Addressing Gaps in Water Treatment Technology
- Gina Rowland (Global Water Intelligence) | John Walsh (Cetco Energy Services)
- Document ID
- Society of Petroleum Engineers
- Journal of Petroleum Technology
- Publication Date
- October 2013
- Document Type
- Journal Paper
- 82 - 88
- 2013. Copyright is retained by the author. This document is distributed by SPE with the permission of the author. Contact the author for permission to use material from this document.
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As demand for energy continues to rise and conventional sources become more scarce, oil and gas companies are under pressure to pursue production through unconventional methods and enhanced oil recovery (EOR) technologies. Nearly all unconventional and enhanced recovery methods involve significant amounts of water and, therefore, specific technical and management challenges related to water.
Not only does this trend have significant implications for the water treatment business, it also calls for a new level of cooperation between the industrial water treatment sector and the oil and gas industry. With the growing and urgent need for better, commercially effective ways to handle produced water from unconventional production, the question of how the oil and gas industry will be able to access the best that the water treatment industry has to offer now shows the beginnings of a possible answer. The water treatment industry has started to appreciate the complexity of water challenges in the oil and gas industry. Likewise, the latter has begun to look to the former for solutions.
This article will review the market drivers and environmental risks behind the rising significance of water treatment in the industry, discuss how some oil and gas producers currently look at the problem of persistent water treatment technology gaps, and point the way forward for better professional collaboration among stakeholders and the development of business opportunities. The time is right for energy companies to see that they have synergies with water companies and for both sectors to recognize that the challenges of water scarcity and environmental protection are, if handled appropriately, opportunities.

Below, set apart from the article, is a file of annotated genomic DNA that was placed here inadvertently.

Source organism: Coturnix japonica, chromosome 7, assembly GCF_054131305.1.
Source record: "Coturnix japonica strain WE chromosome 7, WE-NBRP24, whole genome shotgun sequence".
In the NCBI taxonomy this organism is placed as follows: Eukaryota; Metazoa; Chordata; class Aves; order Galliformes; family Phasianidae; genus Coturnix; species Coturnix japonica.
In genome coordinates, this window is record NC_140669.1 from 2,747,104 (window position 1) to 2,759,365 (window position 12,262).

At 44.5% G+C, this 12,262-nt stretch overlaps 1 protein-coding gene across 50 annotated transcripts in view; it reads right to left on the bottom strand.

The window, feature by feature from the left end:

The current growth in the water treatment market is directly linked to oil prices and demand. With Brent crude holding just above USD 100/bbl and long-term projections predicting that oil will remain a significant portion of the energy mix, energy producers are approaching the problem of declining production from older reservoirs by extracting as much oil as possible from existing assets through the application of EOR methods, most of which require the injection of large amounts of water (miscible gas being the main exception). Extracting oil from mature fields also means that oil companies have to handle the problem of an increasing water/oil ratio (WOR) in the production process (Fig 1). Water production estimates were approximately 250 million B/D in 2007 for a WOR of approximately 3:1 (SPE, 2011); WOR is expected to reach an average of 12 for onshore crude oil resources by 2025 (GWI, 2012).
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